Archant-owned weekly the East London Advertiser has claimed a victory in its campaign to save Bancroft History Library and archives after creating a petition on the Number 10 website.
The petition, addressed to Gordon Brown, was signed by 1,319 people and attracted celebrity support from Sir Ian McKellen, Benjamin Zephaniah, George Galloway and people across the world who have used the library for their research.
Tower Hamlets council was planning to sell the Bancroft Library building to Queen Mary College, University of London, for £1.2m.
But now it has backed down from the threat to close a facility which is widely used by people researching both family history and the history of London.
East London Advertiser deputy editor Ted Jeory said: ‘We broke the story and, through print and the internet, mobilised a huge army of grassroots supporters as well as the great and the good.
‘We had the council on the back foot from day one and exposed the paucity of their arguments at every step.
‘At first the council didn’t realise the significance of the issue, that to sell on the cheap a building representing the multicultural heritage of the East End–which is so central to the history of London itself–would be too much for people to stomach.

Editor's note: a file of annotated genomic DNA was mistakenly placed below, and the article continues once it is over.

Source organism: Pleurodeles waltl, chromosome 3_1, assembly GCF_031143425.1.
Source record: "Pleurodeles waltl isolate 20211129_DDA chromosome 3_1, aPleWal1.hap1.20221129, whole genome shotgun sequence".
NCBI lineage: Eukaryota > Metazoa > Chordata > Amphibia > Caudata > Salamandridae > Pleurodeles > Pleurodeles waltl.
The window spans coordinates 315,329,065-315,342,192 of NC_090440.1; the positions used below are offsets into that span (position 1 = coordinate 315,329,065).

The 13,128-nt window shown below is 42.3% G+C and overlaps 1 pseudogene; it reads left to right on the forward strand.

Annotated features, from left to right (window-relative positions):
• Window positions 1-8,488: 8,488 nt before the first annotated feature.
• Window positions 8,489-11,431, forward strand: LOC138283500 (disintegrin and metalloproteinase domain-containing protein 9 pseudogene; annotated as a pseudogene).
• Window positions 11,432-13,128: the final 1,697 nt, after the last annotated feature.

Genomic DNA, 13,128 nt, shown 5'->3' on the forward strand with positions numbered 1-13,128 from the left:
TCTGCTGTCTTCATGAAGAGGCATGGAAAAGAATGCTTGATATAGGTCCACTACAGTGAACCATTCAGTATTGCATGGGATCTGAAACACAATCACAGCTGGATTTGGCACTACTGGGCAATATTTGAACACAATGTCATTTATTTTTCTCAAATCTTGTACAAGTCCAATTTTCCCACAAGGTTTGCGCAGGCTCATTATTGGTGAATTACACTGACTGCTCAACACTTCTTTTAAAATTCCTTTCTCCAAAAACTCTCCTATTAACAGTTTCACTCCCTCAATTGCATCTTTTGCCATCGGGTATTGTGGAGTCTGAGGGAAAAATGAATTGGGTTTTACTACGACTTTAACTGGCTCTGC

‘We had our fingers on the pulse, as newspapers should do.
‘Much good has come out of our campaign and crucially the council will now work to ensure the gems contained in Bancroft are seen and read by a much wider audience.
Advertiser editor Malcolm Starbrook said: ‘The success of the Advertiser’s campaign not only demonstrates the effectiveness of a local newspaper fighting to support the community it serves: but also illustrates how important a weapon it is in tackling problems that could blight any community whether they are environmental, political, cultural or, in this example, fundamentally important to the heritage of everyone living or working in the East End of London.”